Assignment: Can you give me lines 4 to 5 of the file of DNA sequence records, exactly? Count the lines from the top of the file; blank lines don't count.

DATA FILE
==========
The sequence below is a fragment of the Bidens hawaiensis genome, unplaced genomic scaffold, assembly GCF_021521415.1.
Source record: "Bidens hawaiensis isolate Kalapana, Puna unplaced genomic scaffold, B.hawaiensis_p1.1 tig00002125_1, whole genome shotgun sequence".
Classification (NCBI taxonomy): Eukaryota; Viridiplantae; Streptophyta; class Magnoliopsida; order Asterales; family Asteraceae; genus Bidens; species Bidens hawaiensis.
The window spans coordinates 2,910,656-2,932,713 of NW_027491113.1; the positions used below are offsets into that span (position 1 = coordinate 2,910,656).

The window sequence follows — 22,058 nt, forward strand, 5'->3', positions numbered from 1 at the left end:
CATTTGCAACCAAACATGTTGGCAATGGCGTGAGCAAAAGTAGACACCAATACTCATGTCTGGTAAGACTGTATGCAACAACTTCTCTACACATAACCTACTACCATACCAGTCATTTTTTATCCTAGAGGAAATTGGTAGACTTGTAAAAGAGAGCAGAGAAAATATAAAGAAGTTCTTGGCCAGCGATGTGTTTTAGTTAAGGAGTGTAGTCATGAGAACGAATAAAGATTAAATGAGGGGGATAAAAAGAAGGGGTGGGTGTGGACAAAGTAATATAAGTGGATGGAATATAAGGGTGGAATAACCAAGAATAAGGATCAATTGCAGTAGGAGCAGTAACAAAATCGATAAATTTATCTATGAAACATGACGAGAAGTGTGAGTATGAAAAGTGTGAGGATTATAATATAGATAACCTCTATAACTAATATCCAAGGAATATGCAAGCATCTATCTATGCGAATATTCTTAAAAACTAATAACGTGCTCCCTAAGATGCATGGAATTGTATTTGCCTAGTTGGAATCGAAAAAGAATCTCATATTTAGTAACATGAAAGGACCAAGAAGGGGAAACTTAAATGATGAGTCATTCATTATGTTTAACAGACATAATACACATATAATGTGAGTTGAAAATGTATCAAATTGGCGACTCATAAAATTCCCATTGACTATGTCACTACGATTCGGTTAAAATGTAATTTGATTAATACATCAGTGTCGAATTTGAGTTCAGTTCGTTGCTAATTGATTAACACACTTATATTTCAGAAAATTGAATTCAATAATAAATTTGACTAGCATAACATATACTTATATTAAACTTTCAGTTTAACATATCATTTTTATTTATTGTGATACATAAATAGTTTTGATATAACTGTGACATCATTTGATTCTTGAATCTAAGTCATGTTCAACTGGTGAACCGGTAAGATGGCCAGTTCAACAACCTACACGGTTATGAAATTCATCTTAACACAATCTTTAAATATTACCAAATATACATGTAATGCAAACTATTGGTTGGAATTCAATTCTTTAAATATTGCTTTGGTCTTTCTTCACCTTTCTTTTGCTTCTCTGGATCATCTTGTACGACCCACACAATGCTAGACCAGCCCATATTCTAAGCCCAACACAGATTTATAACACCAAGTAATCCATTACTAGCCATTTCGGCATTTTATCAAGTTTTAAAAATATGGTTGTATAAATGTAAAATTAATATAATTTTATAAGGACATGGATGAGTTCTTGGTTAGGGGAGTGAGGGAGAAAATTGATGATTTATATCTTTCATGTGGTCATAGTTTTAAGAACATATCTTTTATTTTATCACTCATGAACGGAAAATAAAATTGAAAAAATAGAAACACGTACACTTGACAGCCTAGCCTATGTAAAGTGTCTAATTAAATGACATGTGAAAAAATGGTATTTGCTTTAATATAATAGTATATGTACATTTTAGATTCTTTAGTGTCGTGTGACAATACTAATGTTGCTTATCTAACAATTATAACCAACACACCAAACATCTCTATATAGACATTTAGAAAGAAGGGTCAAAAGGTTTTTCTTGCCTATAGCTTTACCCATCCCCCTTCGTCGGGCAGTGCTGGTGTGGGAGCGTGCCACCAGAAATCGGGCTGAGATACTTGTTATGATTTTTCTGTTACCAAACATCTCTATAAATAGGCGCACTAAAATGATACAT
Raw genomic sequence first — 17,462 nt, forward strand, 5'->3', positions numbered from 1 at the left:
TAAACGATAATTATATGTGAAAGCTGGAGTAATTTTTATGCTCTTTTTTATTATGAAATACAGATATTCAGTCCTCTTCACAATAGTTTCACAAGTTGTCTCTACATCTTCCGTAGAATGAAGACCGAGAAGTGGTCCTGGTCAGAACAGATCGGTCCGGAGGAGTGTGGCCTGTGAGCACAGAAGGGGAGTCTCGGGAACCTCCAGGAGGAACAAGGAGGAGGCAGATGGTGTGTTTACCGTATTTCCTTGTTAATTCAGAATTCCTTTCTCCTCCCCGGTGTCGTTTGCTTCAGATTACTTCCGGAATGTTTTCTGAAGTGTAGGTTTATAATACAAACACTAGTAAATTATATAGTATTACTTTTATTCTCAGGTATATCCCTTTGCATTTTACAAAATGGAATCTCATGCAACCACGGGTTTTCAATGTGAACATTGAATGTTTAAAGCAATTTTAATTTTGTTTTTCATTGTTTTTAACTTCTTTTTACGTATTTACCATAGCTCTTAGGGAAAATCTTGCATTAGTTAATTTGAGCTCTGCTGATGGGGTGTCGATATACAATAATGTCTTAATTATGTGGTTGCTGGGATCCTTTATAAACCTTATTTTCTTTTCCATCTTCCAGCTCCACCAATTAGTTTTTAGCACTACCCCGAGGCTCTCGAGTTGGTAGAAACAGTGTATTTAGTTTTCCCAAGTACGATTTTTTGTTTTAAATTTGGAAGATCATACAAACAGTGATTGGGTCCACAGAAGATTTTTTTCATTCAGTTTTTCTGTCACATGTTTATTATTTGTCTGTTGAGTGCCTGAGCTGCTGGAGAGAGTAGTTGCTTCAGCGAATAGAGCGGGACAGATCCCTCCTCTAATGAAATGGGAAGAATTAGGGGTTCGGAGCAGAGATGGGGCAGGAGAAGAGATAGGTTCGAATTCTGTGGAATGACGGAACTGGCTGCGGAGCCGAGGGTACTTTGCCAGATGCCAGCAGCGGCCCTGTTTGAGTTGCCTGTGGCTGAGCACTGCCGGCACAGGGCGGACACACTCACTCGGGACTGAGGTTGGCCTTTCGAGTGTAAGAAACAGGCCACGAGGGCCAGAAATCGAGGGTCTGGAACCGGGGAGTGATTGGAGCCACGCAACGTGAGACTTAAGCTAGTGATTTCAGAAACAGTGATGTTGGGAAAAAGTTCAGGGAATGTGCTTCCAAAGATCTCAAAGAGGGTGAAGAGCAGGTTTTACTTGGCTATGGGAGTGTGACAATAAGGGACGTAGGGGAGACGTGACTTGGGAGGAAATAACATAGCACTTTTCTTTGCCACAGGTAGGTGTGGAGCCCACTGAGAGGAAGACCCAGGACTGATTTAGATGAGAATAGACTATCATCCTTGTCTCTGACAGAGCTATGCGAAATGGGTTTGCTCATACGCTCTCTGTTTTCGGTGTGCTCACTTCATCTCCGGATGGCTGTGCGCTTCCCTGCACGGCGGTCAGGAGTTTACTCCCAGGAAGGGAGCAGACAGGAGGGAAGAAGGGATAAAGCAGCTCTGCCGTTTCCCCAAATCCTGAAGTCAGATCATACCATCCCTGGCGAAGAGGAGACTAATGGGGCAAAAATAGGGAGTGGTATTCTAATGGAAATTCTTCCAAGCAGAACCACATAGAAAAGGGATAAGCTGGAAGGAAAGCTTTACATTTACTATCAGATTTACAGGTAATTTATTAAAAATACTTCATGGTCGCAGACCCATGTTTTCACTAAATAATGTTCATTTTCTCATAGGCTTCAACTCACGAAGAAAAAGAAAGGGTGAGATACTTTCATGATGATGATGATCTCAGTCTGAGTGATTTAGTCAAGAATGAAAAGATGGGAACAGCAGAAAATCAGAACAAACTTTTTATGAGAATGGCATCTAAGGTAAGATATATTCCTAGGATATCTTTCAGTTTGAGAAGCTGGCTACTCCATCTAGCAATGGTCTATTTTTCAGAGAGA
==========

The window spans coordinates 2,910,656-2,932,713 of NW_027491113.1; the positions used below are offsets into that span (position 1 = coordinate 2,910,656).

The window sequence follows — 22,058 nt, forward strand, 5'->3', positions numbered from 1 at the left end: